One particular night, a couple of the guys borrowed a department-store mannequin and smuggled it upstairs inside the county jail. There they dressed the mannequin as an inmate, in orange, jail-issue coveralls. The plan was for two of the deputies to make their way down the steps, while pretending to fight with the dummy. The scuffle was to end at the office of an elderly graveyard-shift dispatcher. This granny was the queen of all jokesters. Her most famous prank was baking homemade Christmas cookies laced with a very strong laxative. The mannequin idea was supposed to scare her into sending out an officer-needs-assistance call; we all expected a good laugh when she realized the joke was on her.
The officers began the descent down the stairwell, yelling and screaming as they neared the dispatcher’s station. When they rounded the corner and were in full view of the poor woman, the “fight” became more intense. The dispatcher stood to see what was causing the disturbance and, as they expected, she was terrified. Just as she reached for the microphone to call for assistance, the head fell off the mannequin. The dispatcher watched in horror as it tumbled down the steps and rolled to a stop at her feet. Thinking the deputies had decapitated the poor inmate; she promptly fainted and struck her head on the concrete floor. An ambulance had to be called, an accident report had to be completed, and the sheriff had to be notified—at 3:00 a.m. The dispatcher was fine, but when the sheriff arrived, real heads rolled.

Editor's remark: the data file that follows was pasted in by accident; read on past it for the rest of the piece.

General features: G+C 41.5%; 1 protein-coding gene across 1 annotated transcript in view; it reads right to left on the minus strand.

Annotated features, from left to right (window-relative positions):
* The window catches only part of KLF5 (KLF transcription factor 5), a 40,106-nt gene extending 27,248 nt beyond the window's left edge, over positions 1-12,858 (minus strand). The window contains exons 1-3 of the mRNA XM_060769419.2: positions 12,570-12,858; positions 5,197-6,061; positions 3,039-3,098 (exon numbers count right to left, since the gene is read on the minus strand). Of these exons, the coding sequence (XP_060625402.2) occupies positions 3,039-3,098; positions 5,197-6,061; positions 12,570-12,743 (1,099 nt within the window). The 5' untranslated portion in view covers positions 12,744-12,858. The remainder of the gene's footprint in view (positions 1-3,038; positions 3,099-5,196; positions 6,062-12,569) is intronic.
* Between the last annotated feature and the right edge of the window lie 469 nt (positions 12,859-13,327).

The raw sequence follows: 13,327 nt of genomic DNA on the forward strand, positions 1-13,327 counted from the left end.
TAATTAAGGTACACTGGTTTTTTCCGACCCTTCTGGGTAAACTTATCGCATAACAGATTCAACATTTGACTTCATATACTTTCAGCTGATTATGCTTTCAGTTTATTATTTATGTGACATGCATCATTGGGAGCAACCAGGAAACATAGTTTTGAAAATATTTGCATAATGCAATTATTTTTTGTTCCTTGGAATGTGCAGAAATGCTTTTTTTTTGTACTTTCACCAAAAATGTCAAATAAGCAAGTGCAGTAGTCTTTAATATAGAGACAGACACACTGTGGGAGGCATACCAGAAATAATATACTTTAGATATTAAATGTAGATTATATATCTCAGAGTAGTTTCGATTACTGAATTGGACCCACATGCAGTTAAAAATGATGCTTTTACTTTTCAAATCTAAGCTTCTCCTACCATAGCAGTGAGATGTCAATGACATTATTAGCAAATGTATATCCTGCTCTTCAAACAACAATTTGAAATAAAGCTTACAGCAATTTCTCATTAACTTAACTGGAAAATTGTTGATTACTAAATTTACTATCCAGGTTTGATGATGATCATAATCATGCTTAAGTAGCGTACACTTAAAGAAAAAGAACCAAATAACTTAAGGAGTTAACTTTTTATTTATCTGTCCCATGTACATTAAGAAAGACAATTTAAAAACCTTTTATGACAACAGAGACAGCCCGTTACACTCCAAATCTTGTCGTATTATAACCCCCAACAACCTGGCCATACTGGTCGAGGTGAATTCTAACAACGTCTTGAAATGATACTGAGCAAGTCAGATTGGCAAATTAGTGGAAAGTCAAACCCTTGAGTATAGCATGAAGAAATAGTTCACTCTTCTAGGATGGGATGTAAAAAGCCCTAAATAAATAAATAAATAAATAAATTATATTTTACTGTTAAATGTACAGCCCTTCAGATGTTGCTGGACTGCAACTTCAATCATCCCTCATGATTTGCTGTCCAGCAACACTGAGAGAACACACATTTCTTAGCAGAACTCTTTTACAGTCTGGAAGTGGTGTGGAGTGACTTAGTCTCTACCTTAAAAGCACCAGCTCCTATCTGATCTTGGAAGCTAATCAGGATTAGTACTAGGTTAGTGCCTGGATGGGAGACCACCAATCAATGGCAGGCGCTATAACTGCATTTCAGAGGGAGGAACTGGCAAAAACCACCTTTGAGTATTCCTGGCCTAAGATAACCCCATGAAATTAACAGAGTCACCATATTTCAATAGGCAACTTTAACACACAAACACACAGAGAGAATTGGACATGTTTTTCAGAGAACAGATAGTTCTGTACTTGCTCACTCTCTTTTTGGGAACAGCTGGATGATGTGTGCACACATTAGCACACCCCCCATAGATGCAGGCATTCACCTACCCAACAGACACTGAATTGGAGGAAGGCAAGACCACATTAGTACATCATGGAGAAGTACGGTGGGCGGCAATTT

Friday, December 4, 2015
by Carola Dunn
I have been writing historical novels for over thirty years. If you count the 1960s as historical--opinions differ!--I have had more than 50 published. Of these, 32 are Regencies. The other eighteen are mysteries, the 17 titles of my Daisy Dalrymple series, set in the 1920s, and Manna from Hades, the first of a new series of Cornish mysteries set in the 1960s.
There are both advantages and disadvantages to setting a mystery in the past. On the one hand, you don't have to worry about the latest advances in forensic science and technology overtaking the publication of your book. However, obviously, it takes more effort to find out the methods used to solve crimes in the past.